Bambi – by Felix Salten, Barbara Cooney (Illustrator)
The Prince of the Forest
Bambi’s life in the woods begins happily. There are forest animals to play with — Friend Hare, the chattery squirrel, the noisy screech owl, and Bambi’s twin cousins, frail Gobo and beautiful Faline.
But winter comes, and Bambi learns that the woods hold danger — and things he doesn’t understand. The first snowfall makes food hard to find. Bambi’s father, a handsome stag, roams the forest, but leaves Bambi and his mother alone.
Then there is Man. He comes to the forest with weapons that can wound an animal. He does terrible things to Gobo, to Bambi’s mother, and even to Bambi. But He can’t keep Bambi from growing into a handsome stag himself, and becoming…the Prince of the Forest.
There is more than one author with this Name.
Felix Salten was an Austrian writer. He was born Siegmund Salzmann in Budapest, Hungary. When he was three weeks old, his family moved to Vienna, Austria. Many Jews were immigrating into the city in the late 19th century because Vienna had finally granted full citizenship to Jews in 1867.
When his father went bankrupt, Felix had to quit school and begin working in an insurance agency. He also began submitting poems and book reviews to journals. He became part of the Young Vienna movement (Jung Wien) and soon received work as a full-time art and theater critic in the Vienna press. In 1901 he founded Vienna’s first, short-lived literary cabaret. In 1900 he published his first collection of short stories. He was soon publishing, on an average, one book a year, of plays, short stories, novels, travel books, and essay collections. He also wrote for nearly all the major newspapers of Vienna. He wrote film scripts and librettos for operettas. In 1927 he became president of the Austrian P.E.N. club.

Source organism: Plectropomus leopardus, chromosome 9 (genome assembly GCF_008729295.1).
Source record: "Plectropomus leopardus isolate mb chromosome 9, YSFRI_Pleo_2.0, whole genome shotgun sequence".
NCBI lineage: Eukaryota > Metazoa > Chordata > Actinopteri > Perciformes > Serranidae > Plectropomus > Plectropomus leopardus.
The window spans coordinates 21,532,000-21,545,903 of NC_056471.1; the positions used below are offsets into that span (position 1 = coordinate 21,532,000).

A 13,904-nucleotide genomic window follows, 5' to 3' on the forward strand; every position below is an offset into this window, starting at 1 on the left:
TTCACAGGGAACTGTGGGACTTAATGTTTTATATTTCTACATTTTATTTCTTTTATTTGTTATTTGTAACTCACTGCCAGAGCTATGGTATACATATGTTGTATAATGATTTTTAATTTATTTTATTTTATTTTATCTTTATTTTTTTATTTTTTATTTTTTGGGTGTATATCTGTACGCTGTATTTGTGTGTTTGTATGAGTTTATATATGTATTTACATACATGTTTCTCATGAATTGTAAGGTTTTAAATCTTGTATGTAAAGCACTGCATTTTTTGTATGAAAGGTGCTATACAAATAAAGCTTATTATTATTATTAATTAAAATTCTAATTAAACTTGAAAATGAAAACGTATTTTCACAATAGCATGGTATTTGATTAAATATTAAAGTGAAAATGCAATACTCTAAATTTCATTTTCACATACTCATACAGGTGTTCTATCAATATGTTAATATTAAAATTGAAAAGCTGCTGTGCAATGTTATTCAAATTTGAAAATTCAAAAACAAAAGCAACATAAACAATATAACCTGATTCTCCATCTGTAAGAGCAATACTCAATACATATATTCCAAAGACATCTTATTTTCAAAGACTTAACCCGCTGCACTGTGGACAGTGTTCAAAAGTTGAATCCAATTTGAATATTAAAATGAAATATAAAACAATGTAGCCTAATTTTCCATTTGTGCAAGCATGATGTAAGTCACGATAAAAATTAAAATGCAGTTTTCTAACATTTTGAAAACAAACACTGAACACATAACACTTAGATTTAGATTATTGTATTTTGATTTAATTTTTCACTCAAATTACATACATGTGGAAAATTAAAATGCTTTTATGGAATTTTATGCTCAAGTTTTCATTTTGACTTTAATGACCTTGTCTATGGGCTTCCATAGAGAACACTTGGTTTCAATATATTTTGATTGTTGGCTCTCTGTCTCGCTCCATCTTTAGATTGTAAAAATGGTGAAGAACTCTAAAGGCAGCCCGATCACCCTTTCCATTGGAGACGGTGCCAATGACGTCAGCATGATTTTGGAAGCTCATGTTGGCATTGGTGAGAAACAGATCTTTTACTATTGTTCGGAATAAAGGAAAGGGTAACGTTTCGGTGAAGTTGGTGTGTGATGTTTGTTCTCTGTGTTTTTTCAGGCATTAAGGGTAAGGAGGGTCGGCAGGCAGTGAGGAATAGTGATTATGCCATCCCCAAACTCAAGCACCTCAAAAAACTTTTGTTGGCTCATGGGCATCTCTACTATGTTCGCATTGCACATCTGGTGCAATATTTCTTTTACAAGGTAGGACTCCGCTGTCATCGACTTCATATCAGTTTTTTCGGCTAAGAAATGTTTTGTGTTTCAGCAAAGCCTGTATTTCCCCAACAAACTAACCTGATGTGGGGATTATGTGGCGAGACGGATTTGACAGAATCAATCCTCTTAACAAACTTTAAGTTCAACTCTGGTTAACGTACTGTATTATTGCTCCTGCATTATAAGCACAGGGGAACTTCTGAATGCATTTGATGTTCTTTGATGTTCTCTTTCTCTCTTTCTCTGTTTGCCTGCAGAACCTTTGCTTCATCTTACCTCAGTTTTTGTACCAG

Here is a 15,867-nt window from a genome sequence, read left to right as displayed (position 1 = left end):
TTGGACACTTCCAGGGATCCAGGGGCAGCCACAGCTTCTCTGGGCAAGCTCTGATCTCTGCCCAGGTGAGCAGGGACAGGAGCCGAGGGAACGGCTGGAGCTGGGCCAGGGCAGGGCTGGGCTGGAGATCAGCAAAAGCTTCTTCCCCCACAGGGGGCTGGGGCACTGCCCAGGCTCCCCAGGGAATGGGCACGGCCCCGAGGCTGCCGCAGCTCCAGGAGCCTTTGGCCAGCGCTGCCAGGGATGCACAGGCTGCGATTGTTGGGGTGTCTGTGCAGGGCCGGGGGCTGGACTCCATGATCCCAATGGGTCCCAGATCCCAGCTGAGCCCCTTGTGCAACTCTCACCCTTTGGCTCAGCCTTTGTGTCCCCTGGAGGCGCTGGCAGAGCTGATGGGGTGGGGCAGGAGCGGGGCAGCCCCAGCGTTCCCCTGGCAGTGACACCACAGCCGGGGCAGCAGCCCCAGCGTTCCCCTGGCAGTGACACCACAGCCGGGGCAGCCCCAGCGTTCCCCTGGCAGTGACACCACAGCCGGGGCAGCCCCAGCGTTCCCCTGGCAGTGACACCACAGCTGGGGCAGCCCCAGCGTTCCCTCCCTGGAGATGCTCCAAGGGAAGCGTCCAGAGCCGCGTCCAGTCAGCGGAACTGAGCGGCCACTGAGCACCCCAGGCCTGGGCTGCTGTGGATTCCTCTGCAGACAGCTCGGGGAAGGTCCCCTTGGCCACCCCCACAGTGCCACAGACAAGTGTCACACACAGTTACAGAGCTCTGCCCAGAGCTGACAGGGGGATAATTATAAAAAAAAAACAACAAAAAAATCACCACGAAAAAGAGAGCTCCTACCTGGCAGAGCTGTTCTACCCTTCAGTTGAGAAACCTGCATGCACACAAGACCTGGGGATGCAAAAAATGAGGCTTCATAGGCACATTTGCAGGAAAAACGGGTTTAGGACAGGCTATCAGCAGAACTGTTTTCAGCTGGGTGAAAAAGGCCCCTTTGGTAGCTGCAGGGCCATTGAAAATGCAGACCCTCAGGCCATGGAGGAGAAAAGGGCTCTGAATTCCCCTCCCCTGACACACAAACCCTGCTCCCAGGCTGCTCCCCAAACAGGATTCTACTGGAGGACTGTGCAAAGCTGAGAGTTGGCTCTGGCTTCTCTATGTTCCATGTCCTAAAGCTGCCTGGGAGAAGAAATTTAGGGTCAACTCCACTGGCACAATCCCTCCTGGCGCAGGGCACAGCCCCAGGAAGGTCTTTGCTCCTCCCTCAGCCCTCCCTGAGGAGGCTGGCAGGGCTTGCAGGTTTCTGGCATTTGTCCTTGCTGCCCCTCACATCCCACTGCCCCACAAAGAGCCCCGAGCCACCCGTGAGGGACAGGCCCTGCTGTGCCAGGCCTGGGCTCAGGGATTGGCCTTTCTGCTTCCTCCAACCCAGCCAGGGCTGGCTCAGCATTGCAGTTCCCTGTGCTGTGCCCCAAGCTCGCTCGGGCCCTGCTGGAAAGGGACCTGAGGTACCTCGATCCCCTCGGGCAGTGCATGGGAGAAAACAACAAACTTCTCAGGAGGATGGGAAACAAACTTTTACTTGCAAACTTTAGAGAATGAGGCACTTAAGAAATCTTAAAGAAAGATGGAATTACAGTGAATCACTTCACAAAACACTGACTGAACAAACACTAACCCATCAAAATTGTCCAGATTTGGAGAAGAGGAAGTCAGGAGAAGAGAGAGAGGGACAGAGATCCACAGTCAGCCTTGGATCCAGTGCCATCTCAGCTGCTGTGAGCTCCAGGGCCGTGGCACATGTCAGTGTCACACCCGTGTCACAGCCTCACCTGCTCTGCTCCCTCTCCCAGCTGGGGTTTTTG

His most famous work is Bambi, which he wrote in 1923. It was translated into English in 1928 and became a Book-of-the-Month Club hit. In 1933, he sold the film rights to Sidney Franklin for $1,000, who later transferred the rights to the Walt Disney studios. Disney released its movie based on Bambi in 1942.
Life in Austria became perilous for a prominent Jew in the 1930s. Adolf Hitler had Salten’s books banned in 1936. Two years later (1938), after Austria had become part of Germany, Salten moved to Zurich, Switzerland, where he lived until his death.
He was married to the actress Ottilie Metzl, and had two children: Paul and Anna-Katherina. He wrote another book based on the character Bambi, titled Bambi’s Children: The Story of a Forest Family, 1939. His stories “Perri” and “The Hound of Florence” inspired the Disney films Perri and The Shaggy Dog.
Salten is considered to be the author of the erotic novel Josephine Mutzenbacher, the fictional autobiography of a Vienna prostitute, which was published in 1906.
About the Author
Do you know what are the differences between this book and the Disney animated movie?